the first of this two-part report on the state of game AI, Steven Woodcock
shares what issues came up while moderating the AI roundtables at the
2000 Game Developers Conference. Next week, in Part Two, John E. Laird
will discuss how academics and developers can better share information
with each other, and Ensemble Studios' Dave Pottinger will peer into
the future of game AI.
was made clear in the aftermath of this year's Game Developers Conference:
game AI has finally "made it" in the minds of developers,
producers, and management. It is recognized as an important part of
the game design process. No longer is it relegated to the backwater
of the schedule, something to be done by a part-time intern over the
summer. For many people, crafting a game's AI has become every bit as
important as the features the game's graphics engine will sport. In
other words, game AI is now a "checklist" item, and the response
to both our AI roundtables at this year's GDC and various polls on my
game AI web site (www.gameai.com) bear witness to the fact that developers
are aggressively seeking new and better ways to make their AI stand
out from that of other games.
level and quality of the GDC AI roundtable discussions continues to
increase. More important, however, was that our "AI for Beginners"
session was packed. There seem to be a lot of developers, producers,
and artists that want to understand the basics of AI, whether it's so
they can go forth and write the next great game AI or just so they can
understand what their programmers are telling them.
done in years past, I'll use this article to touch on some of the insights
I gleaned from the roundtable discussions that Neil Kirby, Eric Dybsand,
and I conducted. These forums are invaluable for discovering the problems
developers face, what techniques they're using, and where they think
the industry is going. I'll also discuss some of the poll results taken
over the past year on my web site, some of which also provided interesting
grist for the roundtable discussions.
The Big Non-issue
AI: The State of the Industry) mentioned that AI developers were
(finally) becoming more involved in the game design process and using
their involvement to help craft better AI opponents. I also noted that
more projects were devoting more programmers to game AI, and AI programmers
were getting a bigger chunk of the overall CPU resources as well.
roundtables revealed that, for the most part, the resource battle is
over (Figure 1). Nearly 80 percent of the developers attending the roundtables
reported at least one person working full-time on AI on either a current
or previous project; roughly one-third of those reported that two or
more developers were working full-time on AI. This rapid increase in
programming resources has been evident over the last few years in the
overall increase in AI quality throughout the industry, and is probably
close to the maximum one could reasonably expect a team to devote to
AI given the realities of the industry and the marketplace.
1: AI poll results from the GDC 2000 roundtables
interesting was the amount of CPU resources that developers say they're
getting. On average, developers say they now get a whopping 25 percent
of the CPU's cycles, which is a 250 percent increase over the average
amount of CPU resources developers said they were getting at the 1999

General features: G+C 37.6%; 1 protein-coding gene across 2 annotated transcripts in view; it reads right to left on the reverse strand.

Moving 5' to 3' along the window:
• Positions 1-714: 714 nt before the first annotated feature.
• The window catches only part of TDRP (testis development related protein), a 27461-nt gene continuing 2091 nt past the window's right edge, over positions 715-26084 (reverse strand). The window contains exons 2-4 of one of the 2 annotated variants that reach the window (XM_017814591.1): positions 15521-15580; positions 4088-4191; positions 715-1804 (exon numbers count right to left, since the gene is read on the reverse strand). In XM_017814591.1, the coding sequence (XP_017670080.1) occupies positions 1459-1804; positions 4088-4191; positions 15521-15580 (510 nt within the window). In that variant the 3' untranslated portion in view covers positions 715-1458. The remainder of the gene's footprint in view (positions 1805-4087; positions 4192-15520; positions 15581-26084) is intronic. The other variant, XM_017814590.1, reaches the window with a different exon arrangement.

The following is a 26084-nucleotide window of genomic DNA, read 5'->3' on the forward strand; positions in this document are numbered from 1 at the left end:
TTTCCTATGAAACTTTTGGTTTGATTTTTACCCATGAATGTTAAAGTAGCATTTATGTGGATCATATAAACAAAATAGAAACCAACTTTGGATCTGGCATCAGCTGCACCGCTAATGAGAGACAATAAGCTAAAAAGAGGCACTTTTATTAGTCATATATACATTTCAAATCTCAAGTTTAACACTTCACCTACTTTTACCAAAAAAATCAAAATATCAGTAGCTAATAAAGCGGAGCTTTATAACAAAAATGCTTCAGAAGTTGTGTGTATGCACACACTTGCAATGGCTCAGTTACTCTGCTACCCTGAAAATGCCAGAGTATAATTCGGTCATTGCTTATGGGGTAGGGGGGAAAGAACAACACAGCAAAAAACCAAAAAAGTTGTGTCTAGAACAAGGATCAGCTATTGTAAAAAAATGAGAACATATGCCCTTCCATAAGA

roundtables. When you factor in the increase in CPU power year after
year, this trend becomes even more remarkable.
also reported that general attitudes toward game AI have shifted. In
prior years the mantra was "as long as it doesn't affect the frame
rate," but this year people reported that there is a growing recognition
by entire development teams that AI is as important as other aspects
of the game. Believe it or not, a few programmers actually reported
the incredible luxury of being able to say to their team, "New
graphics features are fine, so long as they don't slow down the AI."
If that isn't a sign of how seriously game AI is now being taken, I
don't know what is.
didn't feel pressured by resources, either. Some developers (mostly
those working on turn-based games) continued to gleefully remind everyone
that they devoted practically 100 percent of the computer's resources
for computer-opponent AI, but they also admitted that this generally
allowed deeper play, but not always better play. (It's interesting to
note that all of the turn-based developers at the roundtables were doing
strategy games of some kind -- more than other genres, that market has
remained the most resistant to the lure of real-time play.) Nearly every
developer was making heavy use of threads for their AIs in one fashion
or another, in part to better utilize the CPU but also often just to
help isolate AI processes from the rest of the game engine.
continued to credit 3D graphics chips for their increased use of CPU
resources. Graphics programmers simply don't need as much of the CPU
as they once did.
Since Last Year
of AI technologies noted at the 1998 and 1999 GDCs has continued to
grow and accelerate over the last year. The number of games released
in recent months that emphasize interesting AI -- and which actually
deliver on their promise -- is a testament to the rising level of expertise
in the industry. Here's a look at some trends.
life. Perhaps the most obvious trend since the 1999 GDC was
the wave of games using artificial life (A-Life) techniques of one kind
or another. From Maxis's The Sims to CogniToy's Mind Rover,
developers are finding that A-Life techniques provide them with flexible
ways to create realistic, lifelike behavior in their game characters.
smart rover navigates a maze in CogniToy's Mind Rover
of A-Life techniques stems from its roots in the study of real-world
living organisms. A-Life seeks to emulate that behavior through a variety
of methods that can use hard-coded rules, genetic algorithms, flocking
algorithms, and so on. Rather than try to code up a huge variety of
extremely complex behaviors (similar to cooking a big meal), developers
can break down the problem into smaller pieces (for example, open refrigerator,
grab a dinner, put it in the microwave). These behaviors are then linked
in some kind of decision-making hierarchy that the game characters use
(in conjunction with motivating emotions, if any) to determine what
actions they need to take to satisfy their needs. The interactions that
occur between the low-level, explicitly coded behaviors and the motivations/needs
of the characters causes higher-level, more "intelligent"
behaviors to emerge without any explicit, complex programming.
of this approach combined with the amazing resultant behaviors has proved
irresistible to a number of developers over the last year, and a number
of games have made use of the technique. The Sims is probably
the best known of these. That game makes use of a technique that Maxis
co-founder and Sims designer Will Wright has dubbed "smart terrain."
In the game, all characters have various motivations and needs, and
the terrain offers various ways to satisfy those needs. Each piece of
terrain broadcasts to nearby characters what it has to offer. For example,